Calvin Edwin "Cal" Ripken, Jr., nicknamed "The Iron Man", is an American former baseball shortstop and third baseman who played 21 seasons in Major League Baseball for the Baltimore Orioles. One of his position's most offensively productive players, Ripken compiled 3,184 hits, 431 home runs, and 1,695 runs batted in during his career, and he won two Gold Glove Awards for his defense. He was a 19-time All-Star and was twice named American League Most Valuable Player. Ripken is best remembered for breaking Lou Gehrig's record for consecutive games played, a record that had stood for 56 years and many deemed unbreakable. In 2007, he was elected into the National Baseball Hall of Fame in his first year of eligibility.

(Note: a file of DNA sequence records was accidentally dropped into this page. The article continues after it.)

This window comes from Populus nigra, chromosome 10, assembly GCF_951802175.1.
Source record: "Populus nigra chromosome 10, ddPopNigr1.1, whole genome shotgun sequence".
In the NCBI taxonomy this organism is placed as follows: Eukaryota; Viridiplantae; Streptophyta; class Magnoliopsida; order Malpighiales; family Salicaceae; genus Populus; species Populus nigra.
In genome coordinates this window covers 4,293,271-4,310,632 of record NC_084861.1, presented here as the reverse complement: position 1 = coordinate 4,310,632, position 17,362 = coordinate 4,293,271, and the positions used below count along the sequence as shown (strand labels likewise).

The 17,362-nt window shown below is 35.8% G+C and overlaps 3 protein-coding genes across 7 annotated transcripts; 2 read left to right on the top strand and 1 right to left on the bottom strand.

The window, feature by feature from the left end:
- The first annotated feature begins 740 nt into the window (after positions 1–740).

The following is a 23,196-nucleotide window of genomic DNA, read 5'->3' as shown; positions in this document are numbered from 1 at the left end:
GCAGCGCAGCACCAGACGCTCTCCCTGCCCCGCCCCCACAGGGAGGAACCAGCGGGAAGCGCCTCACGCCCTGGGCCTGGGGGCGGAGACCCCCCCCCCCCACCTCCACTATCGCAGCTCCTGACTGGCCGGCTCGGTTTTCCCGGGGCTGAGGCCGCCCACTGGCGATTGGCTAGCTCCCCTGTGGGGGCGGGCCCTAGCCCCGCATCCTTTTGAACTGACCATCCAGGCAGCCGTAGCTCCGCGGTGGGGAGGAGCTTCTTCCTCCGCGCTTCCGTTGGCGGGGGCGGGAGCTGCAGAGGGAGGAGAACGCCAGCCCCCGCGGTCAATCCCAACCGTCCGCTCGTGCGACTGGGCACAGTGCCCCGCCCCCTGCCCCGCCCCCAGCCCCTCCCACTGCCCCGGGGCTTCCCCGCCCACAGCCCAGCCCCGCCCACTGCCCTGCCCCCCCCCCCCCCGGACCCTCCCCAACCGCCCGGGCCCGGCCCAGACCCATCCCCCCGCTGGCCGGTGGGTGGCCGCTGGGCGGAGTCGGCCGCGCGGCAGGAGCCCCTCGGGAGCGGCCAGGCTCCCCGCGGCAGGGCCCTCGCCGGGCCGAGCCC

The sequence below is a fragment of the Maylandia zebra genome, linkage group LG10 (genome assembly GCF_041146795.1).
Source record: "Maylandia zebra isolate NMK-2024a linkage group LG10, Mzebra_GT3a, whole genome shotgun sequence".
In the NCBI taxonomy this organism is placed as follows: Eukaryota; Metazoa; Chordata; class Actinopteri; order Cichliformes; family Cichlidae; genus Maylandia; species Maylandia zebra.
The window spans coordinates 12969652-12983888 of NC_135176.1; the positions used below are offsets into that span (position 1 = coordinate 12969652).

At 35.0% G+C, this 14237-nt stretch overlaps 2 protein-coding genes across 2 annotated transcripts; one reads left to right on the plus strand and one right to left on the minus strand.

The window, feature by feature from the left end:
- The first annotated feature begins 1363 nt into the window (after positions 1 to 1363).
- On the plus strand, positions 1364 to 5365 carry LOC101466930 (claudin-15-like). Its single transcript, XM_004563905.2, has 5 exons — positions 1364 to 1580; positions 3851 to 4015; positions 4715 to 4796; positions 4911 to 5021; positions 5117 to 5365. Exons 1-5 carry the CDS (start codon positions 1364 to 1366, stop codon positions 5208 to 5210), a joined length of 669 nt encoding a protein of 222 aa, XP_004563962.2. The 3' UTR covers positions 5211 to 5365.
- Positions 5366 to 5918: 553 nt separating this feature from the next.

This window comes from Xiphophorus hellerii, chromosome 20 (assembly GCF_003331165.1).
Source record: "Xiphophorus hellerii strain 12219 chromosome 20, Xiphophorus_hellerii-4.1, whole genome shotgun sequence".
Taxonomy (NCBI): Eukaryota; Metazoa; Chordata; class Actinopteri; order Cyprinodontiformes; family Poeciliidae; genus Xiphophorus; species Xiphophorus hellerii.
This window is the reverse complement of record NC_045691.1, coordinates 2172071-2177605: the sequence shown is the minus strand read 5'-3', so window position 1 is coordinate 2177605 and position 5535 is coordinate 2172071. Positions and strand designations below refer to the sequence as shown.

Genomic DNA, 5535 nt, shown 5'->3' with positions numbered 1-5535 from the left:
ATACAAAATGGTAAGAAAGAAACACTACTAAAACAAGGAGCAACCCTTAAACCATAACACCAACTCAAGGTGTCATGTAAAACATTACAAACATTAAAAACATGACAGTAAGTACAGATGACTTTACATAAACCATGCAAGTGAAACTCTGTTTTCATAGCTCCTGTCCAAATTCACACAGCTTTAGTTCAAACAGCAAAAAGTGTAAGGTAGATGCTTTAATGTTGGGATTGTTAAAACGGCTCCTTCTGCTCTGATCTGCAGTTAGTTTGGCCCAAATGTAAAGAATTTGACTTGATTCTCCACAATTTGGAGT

Born in Maryland, Ripken grew up traveling around the United States as his father, Cal, Sr., was a player and coach in the Orioles' organization. After a fine career at Aberdeen High School, Ripken, Jr. was drafted by the Orioles in the second round of the 1978 MLB Draft. He reached the major leagues in 1981 as a third baseman, but the following year, he was shifted to shortstop, his long-time position for Baltimore.